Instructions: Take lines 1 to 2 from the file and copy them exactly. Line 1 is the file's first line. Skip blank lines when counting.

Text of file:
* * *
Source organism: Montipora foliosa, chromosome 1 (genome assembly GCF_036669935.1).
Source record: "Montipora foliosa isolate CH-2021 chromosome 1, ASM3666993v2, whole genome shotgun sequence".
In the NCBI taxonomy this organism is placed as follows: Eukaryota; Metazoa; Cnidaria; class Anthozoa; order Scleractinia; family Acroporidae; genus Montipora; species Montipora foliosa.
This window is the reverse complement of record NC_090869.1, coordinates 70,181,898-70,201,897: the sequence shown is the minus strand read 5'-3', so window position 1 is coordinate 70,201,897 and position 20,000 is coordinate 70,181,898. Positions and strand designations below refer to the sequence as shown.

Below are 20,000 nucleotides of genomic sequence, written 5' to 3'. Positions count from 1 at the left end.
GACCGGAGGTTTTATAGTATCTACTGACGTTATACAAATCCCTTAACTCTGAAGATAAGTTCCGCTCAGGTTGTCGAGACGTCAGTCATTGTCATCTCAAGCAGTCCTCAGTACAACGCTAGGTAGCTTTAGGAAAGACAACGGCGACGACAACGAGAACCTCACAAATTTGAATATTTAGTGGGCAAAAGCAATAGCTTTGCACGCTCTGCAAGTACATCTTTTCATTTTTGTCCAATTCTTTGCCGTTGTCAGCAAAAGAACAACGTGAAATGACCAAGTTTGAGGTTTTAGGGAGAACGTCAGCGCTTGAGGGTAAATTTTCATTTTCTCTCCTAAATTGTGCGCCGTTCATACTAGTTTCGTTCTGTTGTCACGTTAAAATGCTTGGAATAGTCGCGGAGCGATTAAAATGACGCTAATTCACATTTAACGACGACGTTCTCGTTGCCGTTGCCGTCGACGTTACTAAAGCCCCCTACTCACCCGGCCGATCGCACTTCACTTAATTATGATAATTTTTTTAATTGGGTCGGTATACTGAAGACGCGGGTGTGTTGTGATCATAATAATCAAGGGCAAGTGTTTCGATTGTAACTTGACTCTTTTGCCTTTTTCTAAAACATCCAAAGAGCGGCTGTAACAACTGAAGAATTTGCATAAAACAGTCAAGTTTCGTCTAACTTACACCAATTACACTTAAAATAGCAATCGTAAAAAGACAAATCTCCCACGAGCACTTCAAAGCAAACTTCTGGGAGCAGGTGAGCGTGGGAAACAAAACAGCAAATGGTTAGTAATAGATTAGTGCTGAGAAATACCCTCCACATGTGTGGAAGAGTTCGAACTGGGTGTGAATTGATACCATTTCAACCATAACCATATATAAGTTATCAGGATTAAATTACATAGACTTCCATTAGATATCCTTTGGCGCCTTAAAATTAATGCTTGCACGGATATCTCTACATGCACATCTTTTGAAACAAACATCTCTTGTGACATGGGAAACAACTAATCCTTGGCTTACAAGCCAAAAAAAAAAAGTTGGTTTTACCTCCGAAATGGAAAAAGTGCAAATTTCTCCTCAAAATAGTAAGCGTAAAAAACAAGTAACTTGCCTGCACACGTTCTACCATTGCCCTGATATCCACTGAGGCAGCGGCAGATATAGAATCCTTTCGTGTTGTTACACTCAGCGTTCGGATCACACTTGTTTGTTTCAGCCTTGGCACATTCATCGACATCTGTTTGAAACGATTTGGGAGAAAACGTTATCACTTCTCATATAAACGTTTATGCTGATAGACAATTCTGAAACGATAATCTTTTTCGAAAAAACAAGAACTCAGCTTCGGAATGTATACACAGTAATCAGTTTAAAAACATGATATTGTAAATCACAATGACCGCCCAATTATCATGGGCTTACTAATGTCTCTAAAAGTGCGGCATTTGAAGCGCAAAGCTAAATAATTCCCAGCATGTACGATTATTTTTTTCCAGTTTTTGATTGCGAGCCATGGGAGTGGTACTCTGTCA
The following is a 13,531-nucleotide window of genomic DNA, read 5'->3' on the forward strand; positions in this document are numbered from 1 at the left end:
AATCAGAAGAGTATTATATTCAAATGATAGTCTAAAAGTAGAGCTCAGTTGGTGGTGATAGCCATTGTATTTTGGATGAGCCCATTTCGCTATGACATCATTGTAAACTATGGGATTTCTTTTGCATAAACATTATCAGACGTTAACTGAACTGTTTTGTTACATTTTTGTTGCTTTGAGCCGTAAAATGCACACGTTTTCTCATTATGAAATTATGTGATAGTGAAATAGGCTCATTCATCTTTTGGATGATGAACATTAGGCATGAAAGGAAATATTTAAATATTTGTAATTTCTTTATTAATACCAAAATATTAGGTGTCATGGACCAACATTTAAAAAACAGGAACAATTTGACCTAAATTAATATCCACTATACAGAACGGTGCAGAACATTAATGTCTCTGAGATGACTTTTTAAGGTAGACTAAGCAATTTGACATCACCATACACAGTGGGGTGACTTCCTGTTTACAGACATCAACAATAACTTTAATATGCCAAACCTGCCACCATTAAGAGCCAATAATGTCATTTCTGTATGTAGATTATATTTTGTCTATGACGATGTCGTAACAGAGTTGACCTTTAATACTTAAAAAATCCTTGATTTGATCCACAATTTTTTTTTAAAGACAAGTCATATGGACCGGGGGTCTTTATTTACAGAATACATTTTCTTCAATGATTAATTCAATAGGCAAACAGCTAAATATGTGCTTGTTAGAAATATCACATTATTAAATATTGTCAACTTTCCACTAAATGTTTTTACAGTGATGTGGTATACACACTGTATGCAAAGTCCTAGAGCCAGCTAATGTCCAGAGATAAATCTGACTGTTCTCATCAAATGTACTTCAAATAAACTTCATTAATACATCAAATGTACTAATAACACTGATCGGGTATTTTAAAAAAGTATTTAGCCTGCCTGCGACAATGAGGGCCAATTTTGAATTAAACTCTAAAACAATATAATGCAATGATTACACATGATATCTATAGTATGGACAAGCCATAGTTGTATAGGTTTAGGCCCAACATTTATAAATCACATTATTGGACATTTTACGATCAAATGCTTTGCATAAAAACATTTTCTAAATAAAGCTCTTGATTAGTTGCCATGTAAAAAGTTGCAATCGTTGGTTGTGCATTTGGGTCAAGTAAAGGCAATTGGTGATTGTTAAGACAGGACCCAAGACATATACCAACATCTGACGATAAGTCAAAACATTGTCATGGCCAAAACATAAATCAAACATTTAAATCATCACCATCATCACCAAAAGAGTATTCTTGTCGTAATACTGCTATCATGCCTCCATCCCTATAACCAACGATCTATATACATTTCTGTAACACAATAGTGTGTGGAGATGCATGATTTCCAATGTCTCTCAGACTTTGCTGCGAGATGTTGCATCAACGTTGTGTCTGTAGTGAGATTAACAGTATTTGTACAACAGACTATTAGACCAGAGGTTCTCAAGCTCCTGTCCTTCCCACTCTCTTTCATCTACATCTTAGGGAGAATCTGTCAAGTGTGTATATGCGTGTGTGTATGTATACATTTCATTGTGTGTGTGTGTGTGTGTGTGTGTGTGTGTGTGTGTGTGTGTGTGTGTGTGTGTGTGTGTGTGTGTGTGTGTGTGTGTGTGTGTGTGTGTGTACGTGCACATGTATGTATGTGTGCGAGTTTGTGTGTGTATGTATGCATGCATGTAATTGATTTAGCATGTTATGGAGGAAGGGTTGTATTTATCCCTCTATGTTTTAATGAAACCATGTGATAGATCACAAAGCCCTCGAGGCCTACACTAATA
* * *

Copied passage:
Source organism: Montipora foliosa, chromosome 1 (genome assembly GCF_036669935.1).
Source record: "Montipora foliosa isolate CH-2021 chromosome 1, ASM3666993v2, whole genome shotgun sequence".